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Pearson v. Industrial Commission

IN THE APPELLATE COURT OF ILLINOIS THIRD JUDICIAL DISTRICT INDUSTRIAL COMMISSION DIVISION


January 26, 2001

MARK PEARSON, APPELLANT,
v.
THE INDUSTRIAL COMMISSION, ET AL., (CLOVER TOWNSHIP FIRE PROTECTION DISTRICT, APPELLEE).

APPEAL FROM THE CIRCUIT COURT OF HENRY COUNTY No. 98 MR 99 HONORABLE JEFFREY W. O'CONNOR, JUDGE PRESIDING.

The opinion of the court was delivered by: Justice Hoffman

The claimant, Mark Pearson, filed an application for adjustment of claim under the Workers' Compensation Act (Act) (820 ILCS 305/1 et seq. (West 1994)), seeking benefits for injuries he received on October 7, 1994, while assisting fire fighters from the Clover Township Fire Protection District (District) in putting out a farm field fire. Following a hearing, an arbitrator issued a decision denying the claimant benefits under the Act, finding that no employer/employee relationship existed between the claimant and the District at the time of his injury. On review, the Industrial Commission (Commission) issued a unanimous decision affirming and adopting the arbitrator's decision. Thereafter, the claimant sought judicial review of the Commission's decision in the circuit court of Henry County. The circuit court confirmed the Commission's decision, and this appeal followed.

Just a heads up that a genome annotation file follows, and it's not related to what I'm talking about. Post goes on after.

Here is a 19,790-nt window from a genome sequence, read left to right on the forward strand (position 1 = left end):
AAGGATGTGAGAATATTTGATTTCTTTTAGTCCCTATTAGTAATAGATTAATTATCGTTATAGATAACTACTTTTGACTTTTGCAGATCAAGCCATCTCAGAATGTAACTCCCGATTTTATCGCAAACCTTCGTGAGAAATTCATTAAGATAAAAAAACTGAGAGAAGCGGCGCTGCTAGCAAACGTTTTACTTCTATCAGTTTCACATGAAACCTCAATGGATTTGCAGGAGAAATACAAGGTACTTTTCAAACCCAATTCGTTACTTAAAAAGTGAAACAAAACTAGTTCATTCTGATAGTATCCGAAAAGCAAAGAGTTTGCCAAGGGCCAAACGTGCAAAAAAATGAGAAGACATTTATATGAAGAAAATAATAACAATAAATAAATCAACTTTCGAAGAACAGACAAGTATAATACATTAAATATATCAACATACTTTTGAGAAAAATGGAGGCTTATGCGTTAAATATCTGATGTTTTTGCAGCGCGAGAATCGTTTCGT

The following facts were established from the evidence presented at the arbitration hearing.

The claimant was one of the District's volunteer firemen from March 1993 through March 8, 1994. On March 8, 1994, he was terminated from that position for non-attendance at meetings.

On October 7, 1994, there was a farm field fire in rural Clover Township. The claimant and his father saw the fire and reported it to the District. After reporting the fire, the claimant and his father went to the site of the fire and waited for the District's firemen to arrive. When the firemen arrived, the claimant directed them to a gate where they could get into the field to fight the fire. The claimant admitted that, after he directed the firemen to the gate, no one asked him to remain at the scene. Nevertheless, the claimant began stomping the fire in the area of the gate.